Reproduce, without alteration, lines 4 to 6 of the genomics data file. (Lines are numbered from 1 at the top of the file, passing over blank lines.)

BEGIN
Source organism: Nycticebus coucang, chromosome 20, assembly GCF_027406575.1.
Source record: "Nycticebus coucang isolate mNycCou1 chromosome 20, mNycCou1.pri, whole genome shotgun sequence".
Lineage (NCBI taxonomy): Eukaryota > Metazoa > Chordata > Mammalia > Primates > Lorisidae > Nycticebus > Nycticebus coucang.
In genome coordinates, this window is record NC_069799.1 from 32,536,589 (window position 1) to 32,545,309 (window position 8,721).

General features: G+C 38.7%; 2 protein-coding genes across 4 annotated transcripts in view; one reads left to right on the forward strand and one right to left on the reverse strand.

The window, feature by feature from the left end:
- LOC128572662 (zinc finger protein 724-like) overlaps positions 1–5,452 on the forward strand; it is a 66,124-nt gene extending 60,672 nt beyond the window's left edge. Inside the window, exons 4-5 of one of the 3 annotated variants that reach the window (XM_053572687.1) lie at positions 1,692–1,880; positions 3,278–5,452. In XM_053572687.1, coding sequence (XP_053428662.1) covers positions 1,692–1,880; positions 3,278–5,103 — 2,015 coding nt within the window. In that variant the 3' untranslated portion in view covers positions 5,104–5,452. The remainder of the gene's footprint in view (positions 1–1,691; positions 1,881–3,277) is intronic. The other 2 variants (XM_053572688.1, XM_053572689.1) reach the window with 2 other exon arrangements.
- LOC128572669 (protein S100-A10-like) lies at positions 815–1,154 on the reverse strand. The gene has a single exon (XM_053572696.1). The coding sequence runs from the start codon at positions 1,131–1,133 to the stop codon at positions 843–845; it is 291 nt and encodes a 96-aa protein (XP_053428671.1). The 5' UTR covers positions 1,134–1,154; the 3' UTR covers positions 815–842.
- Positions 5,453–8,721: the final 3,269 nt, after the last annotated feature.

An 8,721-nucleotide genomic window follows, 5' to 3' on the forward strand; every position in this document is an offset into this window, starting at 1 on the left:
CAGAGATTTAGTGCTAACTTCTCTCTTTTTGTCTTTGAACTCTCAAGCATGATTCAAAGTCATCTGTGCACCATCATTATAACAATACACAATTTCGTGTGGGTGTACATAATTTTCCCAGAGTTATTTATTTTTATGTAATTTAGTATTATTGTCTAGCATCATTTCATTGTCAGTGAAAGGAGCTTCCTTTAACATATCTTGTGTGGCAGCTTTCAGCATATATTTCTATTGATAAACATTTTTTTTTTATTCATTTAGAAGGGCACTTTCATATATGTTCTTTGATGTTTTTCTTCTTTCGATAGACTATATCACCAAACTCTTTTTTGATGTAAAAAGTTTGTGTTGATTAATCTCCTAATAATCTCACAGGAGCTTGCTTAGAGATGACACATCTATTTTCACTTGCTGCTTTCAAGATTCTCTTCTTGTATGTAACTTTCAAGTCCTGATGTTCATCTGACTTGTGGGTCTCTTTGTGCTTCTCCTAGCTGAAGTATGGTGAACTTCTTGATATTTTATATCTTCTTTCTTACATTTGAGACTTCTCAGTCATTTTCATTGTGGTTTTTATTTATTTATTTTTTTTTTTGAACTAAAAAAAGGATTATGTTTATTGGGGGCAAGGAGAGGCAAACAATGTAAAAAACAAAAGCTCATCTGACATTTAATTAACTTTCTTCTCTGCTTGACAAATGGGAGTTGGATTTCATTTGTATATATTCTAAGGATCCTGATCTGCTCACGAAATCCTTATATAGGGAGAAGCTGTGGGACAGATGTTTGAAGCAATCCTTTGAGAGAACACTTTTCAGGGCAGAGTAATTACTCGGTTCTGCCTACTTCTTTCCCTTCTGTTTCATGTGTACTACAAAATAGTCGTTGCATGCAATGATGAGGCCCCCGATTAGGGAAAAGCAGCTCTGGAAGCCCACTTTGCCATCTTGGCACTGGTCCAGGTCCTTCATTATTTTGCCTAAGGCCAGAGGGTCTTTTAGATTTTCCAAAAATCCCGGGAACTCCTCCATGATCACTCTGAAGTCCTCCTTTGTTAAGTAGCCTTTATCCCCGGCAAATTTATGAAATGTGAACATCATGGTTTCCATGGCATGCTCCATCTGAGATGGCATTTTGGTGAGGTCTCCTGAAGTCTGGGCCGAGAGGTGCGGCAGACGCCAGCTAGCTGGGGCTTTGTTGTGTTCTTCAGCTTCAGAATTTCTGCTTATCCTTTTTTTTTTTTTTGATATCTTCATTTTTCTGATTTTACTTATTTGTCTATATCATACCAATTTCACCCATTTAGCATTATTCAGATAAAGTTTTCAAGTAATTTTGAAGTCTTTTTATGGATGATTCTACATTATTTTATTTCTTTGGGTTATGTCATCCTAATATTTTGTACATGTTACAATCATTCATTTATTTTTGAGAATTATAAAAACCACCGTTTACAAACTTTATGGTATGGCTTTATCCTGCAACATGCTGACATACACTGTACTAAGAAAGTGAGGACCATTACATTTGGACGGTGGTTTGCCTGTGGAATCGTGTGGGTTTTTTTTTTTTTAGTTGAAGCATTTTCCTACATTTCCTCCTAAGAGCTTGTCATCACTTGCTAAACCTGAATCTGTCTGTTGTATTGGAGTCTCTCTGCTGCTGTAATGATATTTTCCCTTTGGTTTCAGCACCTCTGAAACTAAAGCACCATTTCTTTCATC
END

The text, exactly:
In genome coordinates, this window is record NC_069799.1 from 32,536,589 (window position 1) to 32,545,309 (window position 8,721).

General features: G+C 38.7%; 2 protein-coding genes across 4 annotated transcripts in view; one reads left to right on the forward strand and one right to left on the reverse strand.

The window, feature by feature from the left end: